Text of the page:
Some people have mild burning or irritation when they urinate after the test; this should go away within a day. You should be able to resume your normal activities after testing.

What preparation is required before testing?

Your doctor may request that you arrive at the office with a full bladder, if you can. Your doctor may also check for a urinary tract infection in the days before the test, which will require leaving a sample.

About Cystoscopy

What is cystoscopy?

Cystoscopy is a way to look at the inside of your bladder. Numbing gel maybe placed in the urethra, which is the tube between your bladder and the outside world. After this, a tiny telescope is passed into the bladder. Sterile fluid is then used to fill the bladder, so that your doctor can see inside. This allows your doctor to make sure that there are no abnormalities or other problems which might be causing your bladder symptoms. The test generally takes between 10 and 30 minutes.

Why is cystoscopy necessary?

Sometimes, it is important to know if the inside of the bladder or urethra has any problems, such as stones, tumors, inflammation, or other problems which might be contributing to the bladder not working properly.

Is cystoscopy uncomfortable?

The testing should not be painful. The numbing gel helps to reduce any irritation; there is slight discomfort, but generally not pain. As your bladder is filling with water, you may feel the need to urinate. Some people have mild burning or irritation with urination after the test; this should go away within a day. You should be able to resume your normal activities after cystoscopy.

What preparation is required before testing?

Generally, no preparation is required. Your doctor may also check for a urinary tract infection in the days before the test, which will require leaving a sample.

Burch Colposuspension

There are various surgical options for women with stress urinary incontinence who have not responded to physiotherapy or medications. A Burch colposuspension is an operation which has been used for many years with good success rates. It avoids the use of synthetic mesh and is an option for women who do not wish to have synthetic mesh (mesh free incontinence surgery).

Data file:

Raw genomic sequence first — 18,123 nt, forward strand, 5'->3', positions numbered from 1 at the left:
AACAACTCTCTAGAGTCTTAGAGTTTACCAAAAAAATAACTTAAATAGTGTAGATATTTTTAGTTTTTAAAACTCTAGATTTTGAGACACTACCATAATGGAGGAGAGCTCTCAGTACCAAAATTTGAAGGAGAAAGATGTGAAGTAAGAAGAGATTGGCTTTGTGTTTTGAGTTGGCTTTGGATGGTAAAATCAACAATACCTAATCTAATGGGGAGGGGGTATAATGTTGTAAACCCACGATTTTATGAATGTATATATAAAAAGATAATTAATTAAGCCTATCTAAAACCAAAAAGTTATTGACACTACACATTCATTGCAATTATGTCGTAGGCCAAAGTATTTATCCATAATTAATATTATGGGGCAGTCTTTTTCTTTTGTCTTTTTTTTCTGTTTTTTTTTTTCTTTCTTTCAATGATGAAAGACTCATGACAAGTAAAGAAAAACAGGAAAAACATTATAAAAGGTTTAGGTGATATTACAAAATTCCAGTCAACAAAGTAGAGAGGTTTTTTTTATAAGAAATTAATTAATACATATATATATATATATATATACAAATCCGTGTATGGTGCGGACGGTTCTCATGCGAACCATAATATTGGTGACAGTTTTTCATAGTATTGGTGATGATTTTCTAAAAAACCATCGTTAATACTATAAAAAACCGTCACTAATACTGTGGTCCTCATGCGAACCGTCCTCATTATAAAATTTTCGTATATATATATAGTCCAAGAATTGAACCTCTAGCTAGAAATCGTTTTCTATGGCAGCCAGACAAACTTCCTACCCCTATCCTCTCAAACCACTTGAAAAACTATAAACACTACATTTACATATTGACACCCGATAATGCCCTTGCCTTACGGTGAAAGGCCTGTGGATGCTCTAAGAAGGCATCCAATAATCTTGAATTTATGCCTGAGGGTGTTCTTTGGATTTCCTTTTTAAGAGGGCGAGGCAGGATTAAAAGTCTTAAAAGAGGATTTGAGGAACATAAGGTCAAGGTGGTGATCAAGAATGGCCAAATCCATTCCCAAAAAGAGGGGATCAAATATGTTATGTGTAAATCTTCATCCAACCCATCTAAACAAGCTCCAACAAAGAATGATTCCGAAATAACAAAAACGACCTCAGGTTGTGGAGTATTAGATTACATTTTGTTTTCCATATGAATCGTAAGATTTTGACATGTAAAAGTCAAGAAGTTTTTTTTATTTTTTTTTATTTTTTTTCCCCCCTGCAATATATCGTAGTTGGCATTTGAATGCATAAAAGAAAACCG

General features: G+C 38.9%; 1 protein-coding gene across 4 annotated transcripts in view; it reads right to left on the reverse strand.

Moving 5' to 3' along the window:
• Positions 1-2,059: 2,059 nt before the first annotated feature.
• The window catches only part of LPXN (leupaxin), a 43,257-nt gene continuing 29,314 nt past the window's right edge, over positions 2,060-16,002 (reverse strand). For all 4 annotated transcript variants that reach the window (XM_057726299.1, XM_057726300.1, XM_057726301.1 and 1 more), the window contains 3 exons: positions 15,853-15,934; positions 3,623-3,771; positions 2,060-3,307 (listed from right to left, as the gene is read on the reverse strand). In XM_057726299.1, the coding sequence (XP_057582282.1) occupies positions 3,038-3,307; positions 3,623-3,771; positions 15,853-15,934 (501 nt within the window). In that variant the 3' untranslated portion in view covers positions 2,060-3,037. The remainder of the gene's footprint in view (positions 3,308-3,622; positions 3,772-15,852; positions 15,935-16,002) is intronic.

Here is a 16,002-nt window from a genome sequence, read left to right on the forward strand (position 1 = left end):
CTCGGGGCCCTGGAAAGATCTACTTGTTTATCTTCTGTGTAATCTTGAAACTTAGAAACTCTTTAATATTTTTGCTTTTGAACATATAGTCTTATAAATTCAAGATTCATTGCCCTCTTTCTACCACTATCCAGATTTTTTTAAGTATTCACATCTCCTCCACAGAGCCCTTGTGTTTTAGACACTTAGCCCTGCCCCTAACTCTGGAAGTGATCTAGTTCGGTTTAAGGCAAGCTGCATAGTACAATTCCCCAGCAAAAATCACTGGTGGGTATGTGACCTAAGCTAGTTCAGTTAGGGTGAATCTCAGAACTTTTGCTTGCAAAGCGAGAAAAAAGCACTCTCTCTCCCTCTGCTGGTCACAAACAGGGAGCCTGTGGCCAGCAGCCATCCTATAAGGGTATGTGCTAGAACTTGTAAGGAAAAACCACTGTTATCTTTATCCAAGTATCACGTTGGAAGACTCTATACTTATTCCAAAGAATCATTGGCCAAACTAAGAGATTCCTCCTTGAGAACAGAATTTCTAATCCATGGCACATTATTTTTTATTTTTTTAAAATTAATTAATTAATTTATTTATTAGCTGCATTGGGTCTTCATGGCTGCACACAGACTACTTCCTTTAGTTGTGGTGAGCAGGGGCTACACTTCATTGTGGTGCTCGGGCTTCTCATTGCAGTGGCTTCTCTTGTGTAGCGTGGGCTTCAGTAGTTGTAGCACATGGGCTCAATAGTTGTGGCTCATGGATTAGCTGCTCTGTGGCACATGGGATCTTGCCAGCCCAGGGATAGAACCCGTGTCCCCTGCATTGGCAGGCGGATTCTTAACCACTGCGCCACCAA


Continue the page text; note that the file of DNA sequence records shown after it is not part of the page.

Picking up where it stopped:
This operation can be performed in combination with other procedures.

The advantages to this operation are:

  • it has a good success rate of 80-85% of women becoming cured or significantly improved with their incontinence
  • research has shown that the success rate continues for many years
  • it may be performed as "keyhole" (laparoscopic) surgery. This depends on a number of factors and your doctor will discuss this with you
  • it may be used to add support to the front wall of the vagina.

What happens during surgery?

  • The operation requires you to have a full (general) anaesthetic.
  • The incision may be a lower transverse incision below the pubic hairline or 3 small incisions, if keyhole surgery is used.
  • Permanent stitches are then placed near the neck of the bladder and fixed to the back of the pubic bone (the bone at the lower part of the abdomen).
  • The wounds are then closed.
  • At the end of the operation the surgeon looks inside your bladder with a medical telescope to check for bladder injury.
  • The operation takes 45-60 minutes to perform.

Download your Bladder Diary:

Stress Incontinence: Urine leakage occurs with increases in abdominal pressure (physical “stress”) from activities such as coughing, sneezing and excercising.

Urge Incontinence: Often referred to as “overactive bladder.” Urge incontinence is the inability to hold urine long enough to reach the toilet in time. Urge incontinence is usually associated with a strong desire to pass urine (urinary urgency).

Mixed Incontinence: Refers to the presence of both stress and urge incontinence. For example, someone has the combination of stress incontinence (leaking with coughing, sneezing, exercise, etc.) and urge incontinence (leaking along with a need to get to the bathroom), this is known as mixed urinary incontinence. Often, a woman may first experience one kind of leaking, and finds that the other begins to occur later.